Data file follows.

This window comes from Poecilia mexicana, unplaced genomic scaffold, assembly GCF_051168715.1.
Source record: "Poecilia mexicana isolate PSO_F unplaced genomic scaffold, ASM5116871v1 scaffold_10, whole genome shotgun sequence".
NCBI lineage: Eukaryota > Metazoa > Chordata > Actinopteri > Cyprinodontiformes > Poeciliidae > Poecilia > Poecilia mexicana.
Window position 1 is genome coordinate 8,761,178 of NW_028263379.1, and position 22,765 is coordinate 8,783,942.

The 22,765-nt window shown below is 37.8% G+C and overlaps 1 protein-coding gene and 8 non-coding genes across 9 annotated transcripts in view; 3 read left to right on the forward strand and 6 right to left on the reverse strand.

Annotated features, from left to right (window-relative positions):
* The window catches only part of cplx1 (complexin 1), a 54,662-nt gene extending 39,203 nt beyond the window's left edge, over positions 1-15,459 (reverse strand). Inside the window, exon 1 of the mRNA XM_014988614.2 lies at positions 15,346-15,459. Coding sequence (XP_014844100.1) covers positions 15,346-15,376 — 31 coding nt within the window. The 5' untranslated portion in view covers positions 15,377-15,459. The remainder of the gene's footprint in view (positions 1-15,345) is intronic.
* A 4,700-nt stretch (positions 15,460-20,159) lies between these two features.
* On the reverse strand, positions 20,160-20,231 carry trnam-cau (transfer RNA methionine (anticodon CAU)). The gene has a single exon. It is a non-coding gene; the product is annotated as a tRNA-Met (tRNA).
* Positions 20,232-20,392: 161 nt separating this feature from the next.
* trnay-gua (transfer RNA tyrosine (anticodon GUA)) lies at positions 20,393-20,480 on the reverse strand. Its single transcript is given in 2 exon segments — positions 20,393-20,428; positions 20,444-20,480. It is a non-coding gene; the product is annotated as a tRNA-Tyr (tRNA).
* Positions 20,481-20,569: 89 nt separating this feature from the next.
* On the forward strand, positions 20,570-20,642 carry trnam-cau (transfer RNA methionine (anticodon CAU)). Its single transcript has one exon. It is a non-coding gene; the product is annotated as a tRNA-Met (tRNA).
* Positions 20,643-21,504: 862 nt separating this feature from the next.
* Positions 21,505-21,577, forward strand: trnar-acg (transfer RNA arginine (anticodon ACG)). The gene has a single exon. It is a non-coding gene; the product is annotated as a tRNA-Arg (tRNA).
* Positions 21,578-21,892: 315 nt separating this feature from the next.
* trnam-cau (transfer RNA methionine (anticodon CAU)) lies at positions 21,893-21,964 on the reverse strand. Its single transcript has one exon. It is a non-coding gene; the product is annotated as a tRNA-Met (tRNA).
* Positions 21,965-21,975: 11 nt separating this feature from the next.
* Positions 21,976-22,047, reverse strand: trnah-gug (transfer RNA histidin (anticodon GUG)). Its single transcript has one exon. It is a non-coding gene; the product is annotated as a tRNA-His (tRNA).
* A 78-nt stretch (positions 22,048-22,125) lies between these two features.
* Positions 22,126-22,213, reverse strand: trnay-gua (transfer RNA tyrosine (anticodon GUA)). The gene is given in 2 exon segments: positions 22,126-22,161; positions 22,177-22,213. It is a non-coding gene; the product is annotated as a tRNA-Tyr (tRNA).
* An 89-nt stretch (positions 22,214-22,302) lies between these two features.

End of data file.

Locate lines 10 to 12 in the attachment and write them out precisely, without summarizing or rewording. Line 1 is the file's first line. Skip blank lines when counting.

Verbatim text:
* Positions 20,232-20,392: 161 nt separating this feature from the next.
* trnay-gua (transfer RNA tyrosine (anticodon GUA)) lies at positions 20,393-20,480 on the reverse strand. Its single transcript is given in 2 exon segments — positions 20,393-20,428; positions 20,444-20,480. It is a non-coding gene; the product is annotated as a tRNA-Tyr (tRNA).
* Positions 20,481-20,569: 89 nt separating this feature from the next.